NEW YORK – Crude prices soared on Thursday after U.S. President Donald Trump said he expects Russia and Saudi Arabia to announce a major oil production cut, and Saudi state media said the kingdom was calling an emergency meeting of producers to deal with the market turmoil.
Trump said he had spoken to Saudi Crown Prince Mohammed bin Salman, and expects Saudi Arabia and Russia to cut oil output by as much as 10 million to 15 million barrels, as the two countries signaled willingness to make a deal.
Trump did not specify barrels per day (bpd), but the market expresses demand and supply in those terms.
Saudi Arabia said it would call an emergency meeting of the Organization of the Petroleum Exporting Countries (OPEC), Saudi state media reported. The Wall Street Journal reported that the kingdom would consider dropping output to roughly 9 million bpd, or about 3 million bpd less than what it planned on pumping in April.
Brent futures rose $4.44, or 18.0%, to $29.18 a barrel by 2:03 p.m. EDT (1803 GMT), while U.S. West Texas Intermediate (WTI) crude rose $3.43, or 16.9%, to $23.74.
Oil prices have slumped since early March, when Saudi Arabia and Russia were unable to come to terms on a deal to curb production, and the Saudis boosted output to more than 12 million bpd and shipped discounted cargoes worldwide.
Since then, the coronavirus pandemic has severely cut fuel demand. U.S. crude prices fell under $20 per barrel a few times in recent days.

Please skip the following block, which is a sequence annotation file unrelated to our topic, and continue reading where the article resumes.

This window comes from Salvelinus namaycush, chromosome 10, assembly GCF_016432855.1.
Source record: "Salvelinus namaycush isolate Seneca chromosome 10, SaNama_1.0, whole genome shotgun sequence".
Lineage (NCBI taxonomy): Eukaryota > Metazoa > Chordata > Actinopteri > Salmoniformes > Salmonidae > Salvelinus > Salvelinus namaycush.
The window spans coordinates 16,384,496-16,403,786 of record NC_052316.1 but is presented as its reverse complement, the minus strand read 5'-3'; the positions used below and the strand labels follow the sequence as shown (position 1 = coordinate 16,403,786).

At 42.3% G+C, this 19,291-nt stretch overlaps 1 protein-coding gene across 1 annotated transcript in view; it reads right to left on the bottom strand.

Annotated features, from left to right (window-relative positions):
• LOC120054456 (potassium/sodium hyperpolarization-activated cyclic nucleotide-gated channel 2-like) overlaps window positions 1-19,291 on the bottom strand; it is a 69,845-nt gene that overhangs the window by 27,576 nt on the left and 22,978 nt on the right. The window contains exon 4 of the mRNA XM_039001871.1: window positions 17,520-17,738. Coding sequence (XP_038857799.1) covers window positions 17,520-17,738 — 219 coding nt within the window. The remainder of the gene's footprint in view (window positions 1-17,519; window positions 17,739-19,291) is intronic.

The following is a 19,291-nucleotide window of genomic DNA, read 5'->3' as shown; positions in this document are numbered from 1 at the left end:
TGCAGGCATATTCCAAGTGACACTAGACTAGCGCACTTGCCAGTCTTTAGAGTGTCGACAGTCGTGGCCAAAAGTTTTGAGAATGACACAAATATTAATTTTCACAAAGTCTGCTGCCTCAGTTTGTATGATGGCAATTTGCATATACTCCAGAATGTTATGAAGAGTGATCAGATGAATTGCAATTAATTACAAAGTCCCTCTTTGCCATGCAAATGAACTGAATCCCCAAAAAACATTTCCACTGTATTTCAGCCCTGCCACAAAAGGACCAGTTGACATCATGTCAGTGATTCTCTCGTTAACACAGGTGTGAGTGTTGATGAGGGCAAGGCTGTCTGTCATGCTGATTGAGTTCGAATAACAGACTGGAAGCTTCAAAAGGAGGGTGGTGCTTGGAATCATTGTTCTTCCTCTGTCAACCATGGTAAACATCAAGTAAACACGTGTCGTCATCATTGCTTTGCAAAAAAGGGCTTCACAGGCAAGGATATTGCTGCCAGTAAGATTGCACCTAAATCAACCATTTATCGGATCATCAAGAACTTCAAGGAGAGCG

“It sounds too good to be true, but if the crude supply and refinery runs now align with today’s extremely low fuel consumption, we will see the market somehow balancing,” said Per Magnus Nysveen, head of analysis at Rystad Energy.
Brent soared as much as 47% during the session, its highest intraday percentage gain ever. WTI jumped as much as 35%, its second highest ever following an intraday gain of 36% on March 19.
Oil prices pulled back to a gain of around 20% soon after posting those intraday percentage highs. Traders questioned whether Russia and Saudi Arabia could agree on such a big production cut.
A senior administration official told Reuters the United States does not know formal details of Saudi Arabian and Russian plans to reduce oil supply yet and will not ask U.S. domestic oil producers to chip in with their own cuts.
“Despite today’s headlines, we remain skeptical that a deal to cut output will materialize,” analysts at Capital Economics said, noting Saudi Arabia is unlikely to cut output unless Russia and possibly other non-OPEC producers, like the United States and Canada, also join in a coordinated reduction.
With fuel demand expected to fall by 20% to 30% in coming months, pressure was building on oil producers to reach a deal, and Trump expressed growing frustration about the crude price and its effect on the energy industry. He is meeting with major energy chief executives at the White House on Friday.
A cut of 10 million to 15 million bpd would be unprecedented, and would likely need the participation of numerous countries outside of OPEC and its allies.
Texas regulators are exploring the possibility of cutting production in that state, which produces more than 5 million bpd.